I herein present the actual results of the EITs as described in the partially redacted 5/30/2005 memo...

http://directorblue.blogspot.com/2009/04/exclusive-text-what-waterboarding.html

Posted by: unojklhh1 | April 21, 2009 9:18 PM | Report abuse

cheney s trying to change the subject. He hopes he can scare enough people to quash the investigation of his nefarious crimes against humanity. however, let us take cheney's argument at face value. He thinks torture works, especially waterboarding. So, he should be brought in for questioning about the start of the Iraq war. Dunk his ghoulish kopf 2 or 3 times a day for a few months until he spills the beans about who cooked up the plot to lie about WMD, and don't stop until he produces actionable intellignece. Then we can move on to gonzo. Strap him to a wall nude in a freezing cold room and threaten to rip him to pieces with attack dogs unless he tells everything he knows about the attempt to polticize the American system of federal justice. Then we moc=ve on to rove. Strss positions and sleep deprivation until he confesses what he knows about voter purges in Florida in 2000, and confesses that he was in direct contact and was in fact directing the swiftboat liars for bush in the 04 campaign. Then, let's see - we can get the bunch of them and pile them in a naked human pyramid, elecrocute their private areas until they tell us who outed Plame.

If you think torture works, then why not? We should just torture everyone we think might have some usefull information, and if we torture a few innocents, so what? If we get more bogus information than real stuff, so what? So long as we get a bad guy once in a while who cares about the US constitution? Silly scrap of paper. Who cares about the UN Declaration of Human Rights theUnited States wrote and led the world with? Silly words for sissies.

Posted by: John1263 | April 21, 2009 9:34 PM | Report abuse

BTW -- the "actionable intelligence" argument, while bogus on it's face, is even more bogus given that the "important intelligence" obtained through torture turned out to be false. And on top of that because the bushies tortured those prisoners the evidence they gathered hindered the ones that were actully criminals (not the ones that got tortured for being in the wrong place at the wrong time and were subsequently released0 to justice.

Posted by: John1263 | April 21, 2009 9:38 PM | Report abuse

Destroying the tapes of torture will be grounds for obstruction charges. And for those still too slow to understand President Obama -- he is not playing checkers the way a six year old does. You need to break free of thinking that he is a simpleton like bush, or rove, or cheney. Presidnet Obama said he would not prosecute the bottom of the food chain operators who were assured by their superiors that the attorneys had gone over what they were asked to do and were asured it was legal. Remember, the bushies made a show trial of getting a few privates and sergeants and putting them on trial, while making sure to hide the guys who were rsponsible. by giving the operators immunity Preisnt Obama is really asking them to come forward and offer testimony, produce any of the duplicate data they may have squirreled away, and get the creeps who mattered. That is exactly why cheney is making in his depends.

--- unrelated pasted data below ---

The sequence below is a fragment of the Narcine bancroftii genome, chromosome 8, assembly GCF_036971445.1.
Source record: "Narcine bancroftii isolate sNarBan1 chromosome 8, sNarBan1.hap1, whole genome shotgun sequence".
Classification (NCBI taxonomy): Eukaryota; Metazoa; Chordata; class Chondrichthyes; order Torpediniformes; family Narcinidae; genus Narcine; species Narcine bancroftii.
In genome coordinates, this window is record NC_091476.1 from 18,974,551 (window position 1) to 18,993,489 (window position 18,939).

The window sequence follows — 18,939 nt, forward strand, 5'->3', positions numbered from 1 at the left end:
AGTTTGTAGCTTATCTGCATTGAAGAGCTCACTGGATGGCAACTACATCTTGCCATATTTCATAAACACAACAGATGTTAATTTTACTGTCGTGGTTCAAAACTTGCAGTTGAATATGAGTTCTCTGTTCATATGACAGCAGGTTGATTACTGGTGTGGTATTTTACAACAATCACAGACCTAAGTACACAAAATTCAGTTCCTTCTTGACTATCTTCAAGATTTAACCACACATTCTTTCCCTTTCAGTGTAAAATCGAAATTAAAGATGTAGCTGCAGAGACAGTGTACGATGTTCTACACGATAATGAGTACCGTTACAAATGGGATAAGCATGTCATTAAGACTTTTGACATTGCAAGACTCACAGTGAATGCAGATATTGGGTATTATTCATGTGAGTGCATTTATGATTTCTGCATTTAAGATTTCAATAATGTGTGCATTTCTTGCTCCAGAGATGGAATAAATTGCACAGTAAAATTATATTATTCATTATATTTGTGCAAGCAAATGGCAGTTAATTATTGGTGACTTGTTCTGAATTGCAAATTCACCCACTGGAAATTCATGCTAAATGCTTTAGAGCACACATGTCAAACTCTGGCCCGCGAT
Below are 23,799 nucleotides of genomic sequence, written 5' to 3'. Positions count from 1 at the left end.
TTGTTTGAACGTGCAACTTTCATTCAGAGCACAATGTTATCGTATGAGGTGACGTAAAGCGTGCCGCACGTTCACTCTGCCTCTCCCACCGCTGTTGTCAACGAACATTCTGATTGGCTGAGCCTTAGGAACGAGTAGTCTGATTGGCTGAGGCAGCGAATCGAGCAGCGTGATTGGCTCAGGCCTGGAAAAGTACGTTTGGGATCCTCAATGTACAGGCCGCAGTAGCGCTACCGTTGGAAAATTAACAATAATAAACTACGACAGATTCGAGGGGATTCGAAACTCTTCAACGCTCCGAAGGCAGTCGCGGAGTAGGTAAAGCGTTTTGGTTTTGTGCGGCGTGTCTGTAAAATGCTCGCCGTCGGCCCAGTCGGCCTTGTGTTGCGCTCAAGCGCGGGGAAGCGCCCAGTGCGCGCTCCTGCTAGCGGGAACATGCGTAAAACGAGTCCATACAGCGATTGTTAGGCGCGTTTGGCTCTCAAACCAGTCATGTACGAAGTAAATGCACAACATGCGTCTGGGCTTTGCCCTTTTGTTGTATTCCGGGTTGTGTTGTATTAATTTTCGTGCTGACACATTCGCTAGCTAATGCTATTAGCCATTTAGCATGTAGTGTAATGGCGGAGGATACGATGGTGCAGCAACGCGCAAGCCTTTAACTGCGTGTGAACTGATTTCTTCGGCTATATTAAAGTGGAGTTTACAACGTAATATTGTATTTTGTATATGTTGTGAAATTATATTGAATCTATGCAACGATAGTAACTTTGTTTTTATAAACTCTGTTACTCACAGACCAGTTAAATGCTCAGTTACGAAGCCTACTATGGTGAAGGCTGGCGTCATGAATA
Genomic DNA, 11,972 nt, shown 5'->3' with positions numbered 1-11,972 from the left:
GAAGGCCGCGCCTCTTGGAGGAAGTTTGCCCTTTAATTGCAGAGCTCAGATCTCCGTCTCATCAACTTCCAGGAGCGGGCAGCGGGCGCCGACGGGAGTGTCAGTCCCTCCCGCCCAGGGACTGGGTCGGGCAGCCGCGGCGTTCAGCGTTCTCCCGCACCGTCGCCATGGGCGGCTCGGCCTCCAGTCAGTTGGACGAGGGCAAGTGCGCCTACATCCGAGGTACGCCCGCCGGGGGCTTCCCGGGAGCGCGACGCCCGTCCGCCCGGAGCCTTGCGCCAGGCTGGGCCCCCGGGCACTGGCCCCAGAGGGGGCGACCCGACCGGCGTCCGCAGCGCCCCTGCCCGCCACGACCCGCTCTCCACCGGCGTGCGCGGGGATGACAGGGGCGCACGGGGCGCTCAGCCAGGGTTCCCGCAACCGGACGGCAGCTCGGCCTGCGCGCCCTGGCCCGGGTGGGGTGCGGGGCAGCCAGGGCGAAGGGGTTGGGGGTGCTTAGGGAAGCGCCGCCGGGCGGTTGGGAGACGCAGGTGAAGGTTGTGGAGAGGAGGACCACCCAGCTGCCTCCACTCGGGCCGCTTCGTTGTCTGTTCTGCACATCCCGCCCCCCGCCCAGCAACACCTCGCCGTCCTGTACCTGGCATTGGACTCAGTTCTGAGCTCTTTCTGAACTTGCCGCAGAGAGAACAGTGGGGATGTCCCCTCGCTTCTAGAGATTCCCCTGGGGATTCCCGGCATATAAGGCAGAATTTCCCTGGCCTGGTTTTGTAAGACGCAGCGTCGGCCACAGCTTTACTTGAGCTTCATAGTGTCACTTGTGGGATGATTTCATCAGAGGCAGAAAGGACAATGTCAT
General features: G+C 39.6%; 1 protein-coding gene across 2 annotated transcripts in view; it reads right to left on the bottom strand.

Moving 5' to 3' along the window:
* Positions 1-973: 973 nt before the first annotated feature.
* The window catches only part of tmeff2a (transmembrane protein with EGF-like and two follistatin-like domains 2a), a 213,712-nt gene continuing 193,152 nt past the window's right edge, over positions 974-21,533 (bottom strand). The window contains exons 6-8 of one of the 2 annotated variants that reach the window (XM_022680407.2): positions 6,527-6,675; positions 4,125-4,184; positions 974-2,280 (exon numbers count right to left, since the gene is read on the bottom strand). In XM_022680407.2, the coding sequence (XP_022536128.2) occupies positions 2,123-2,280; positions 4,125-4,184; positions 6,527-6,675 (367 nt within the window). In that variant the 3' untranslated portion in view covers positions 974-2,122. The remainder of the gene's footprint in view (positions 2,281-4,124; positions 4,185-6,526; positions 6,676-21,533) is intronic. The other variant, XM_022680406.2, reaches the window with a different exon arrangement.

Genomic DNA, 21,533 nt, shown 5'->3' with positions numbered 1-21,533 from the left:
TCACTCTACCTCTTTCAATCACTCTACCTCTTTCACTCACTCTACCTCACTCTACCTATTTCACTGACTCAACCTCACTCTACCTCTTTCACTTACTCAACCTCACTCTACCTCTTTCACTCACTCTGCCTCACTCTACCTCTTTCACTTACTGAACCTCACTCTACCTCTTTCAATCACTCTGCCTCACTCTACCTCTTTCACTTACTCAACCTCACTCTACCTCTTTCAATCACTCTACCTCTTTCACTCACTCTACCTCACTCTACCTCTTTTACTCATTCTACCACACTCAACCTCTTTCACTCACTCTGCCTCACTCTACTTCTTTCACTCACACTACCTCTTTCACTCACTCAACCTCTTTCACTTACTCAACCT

Posted by: John1263 | April 21, 2009 9:45 PM | Report abuse

While Chenneys running his big mouth like the expert he (isent) he should say where all those missing emails went.He should be arrested over there at fox noise while hes running his big mouth,even if he hides under insannity hannitys desk.

Posted by: smorrow | April 21, 2009 10:25 PM | Report abuse

Thanks Dick for making al Queda totally sympathetic in this torture stuff .

Posted by: grammy29649 | April 21, 2009 11:24 PM | Report abuse

Most of the anti-American leftists seems strangely incurious regarding the key question asked even at The Huffington Post: what did the enhanced interrogations reveal?

----------
Not every person capable of stopping Al Queda, dead in their tracks, believes in torture.

Meaning, there are smart people able to inflict serious damage who can actually control themselves, and their fear.

It's been the basis of American success for years, it's usually how you can tell the smart ones from the Cheneys and Brennans.